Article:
The recipe for happiness has a simple first rule: Do right now what is important right now. A woman or man wasting their life in meaningless activity, even if they feel “entertained” while doing so, will not find happiness. Reversely: If what you do is important to you, you are likely to achieve happiness, even if the work is very hard.
You could compare your sense of “importance” with your taste buds. Sure, you may enjoy your individual tastes, but in general most of what we like or dislike is the same for all humans. Most people prefer sweet food, most people prefer not eating rotten food, only Australians prefer Marmite.
Taste and importance are similar in some ways. You are born to like certain tastes. You are born to find certain matters important. You are born to find children adorable. You are born with a desire for human interaction. And just like with taste, some importance and values differ from individual to individual.
What unites us
The artist Sting once sang: “I hope the Russians love their children too.”
Sting expresses his hope that shared values (“children are important to us”) will overcome political differences.
The song Russians is political, no doubt. But there is another dimension to the artist’s lyrics. All humans share certain values. Some structures–e.g. children–are important to us, whatever our language, belief, or nationality.
When it comes to what is important to you, what gives your life meaning and a foundation for long term happiness, there are several aspects that unite you with all other humans. That is beautiful, if you think about it.
What makes us different
Depending on where your home is, how you were raised, who you met, and a little what body you were born in, there are some tastes and values that are important to you, but not necessarily to others.
If you were raised in a conservative context, chances are that family and nation are extra important to you. If you were raised into a creative, artsy commune, there is an extra chance that a colorful, individual expression of the self is extra important to you. If you were raised in certain religious cultures, there is a chance that your religion is more important to you than to someone raised in a secular context.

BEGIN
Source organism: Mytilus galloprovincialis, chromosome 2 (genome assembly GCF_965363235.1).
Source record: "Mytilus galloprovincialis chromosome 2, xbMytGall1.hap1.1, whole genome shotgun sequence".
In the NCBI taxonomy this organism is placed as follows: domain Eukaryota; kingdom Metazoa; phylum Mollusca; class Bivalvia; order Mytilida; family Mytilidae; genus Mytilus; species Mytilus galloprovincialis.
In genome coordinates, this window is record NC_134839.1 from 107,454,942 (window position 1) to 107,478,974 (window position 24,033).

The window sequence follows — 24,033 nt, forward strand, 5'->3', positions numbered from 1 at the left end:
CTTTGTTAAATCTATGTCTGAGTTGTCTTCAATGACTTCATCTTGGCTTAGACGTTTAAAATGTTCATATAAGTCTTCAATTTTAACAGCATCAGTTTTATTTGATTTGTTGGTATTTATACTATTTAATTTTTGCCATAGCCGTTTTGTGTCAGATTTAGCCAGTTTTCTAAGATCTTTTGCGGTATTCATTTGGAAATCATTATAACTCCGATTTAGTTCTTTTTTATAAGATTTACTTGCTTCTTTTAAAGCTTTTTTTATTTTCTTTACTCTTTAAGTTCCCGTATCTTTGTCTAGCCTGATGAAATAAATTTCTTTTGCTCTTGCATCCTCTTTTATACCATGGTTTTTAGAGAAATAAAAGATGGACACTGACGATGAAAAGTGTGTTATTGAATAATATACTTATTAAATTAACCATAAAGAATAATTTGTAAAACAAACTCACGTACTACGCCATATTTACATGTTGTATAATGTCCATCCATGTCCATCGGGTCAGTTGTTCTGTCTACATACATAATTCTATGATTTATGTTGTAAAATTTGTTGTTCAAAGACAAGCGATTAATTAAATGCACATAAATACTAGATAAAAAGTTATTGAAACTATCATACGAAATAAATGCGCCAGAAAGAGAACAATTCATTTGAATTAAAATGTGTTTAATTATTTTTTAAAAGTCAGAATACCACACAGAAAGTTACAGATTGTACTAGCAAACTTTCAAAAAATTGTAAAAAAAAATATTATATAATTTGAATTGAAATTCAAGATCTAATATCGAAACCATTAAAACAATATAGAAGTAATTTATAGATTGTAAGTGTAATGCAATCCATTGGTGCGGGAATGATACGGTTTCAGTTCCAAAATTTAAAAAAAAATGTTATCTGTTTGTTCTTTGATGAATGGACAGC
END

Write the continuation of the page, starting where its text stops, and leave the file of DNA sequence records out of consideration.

Just like the values that unite us, our differences in considered importance can be beautiful. Problems arise when one person or group raise their own (often random to the outside observer) areas of importance above all other’s.
Figuring it out
You often do stuff, for example buying things, spending time with certain friends, or even picking a career path, without thinking about your reasons.
If you were asked, why you are doing it, you might answer: “I felt like it.”
“Feeling like it,” is different from “it is important to me!” – It is often the opposite.
Figuring out what is truly important to you is a lengthy process. But, as the saying goes, even the longest journey starts with the first step.
How do you distinguish what you “feel like doing” from “that is important to me”? What preferences and values have you “inherited,” which have you acquired on your own over the years, which were you born with? How does this play into your decisions and opinions?
Happiness needs work. The work of happiness begins with asking and answering the important questions. What is important to you? Is it the same as what you are investing your time in?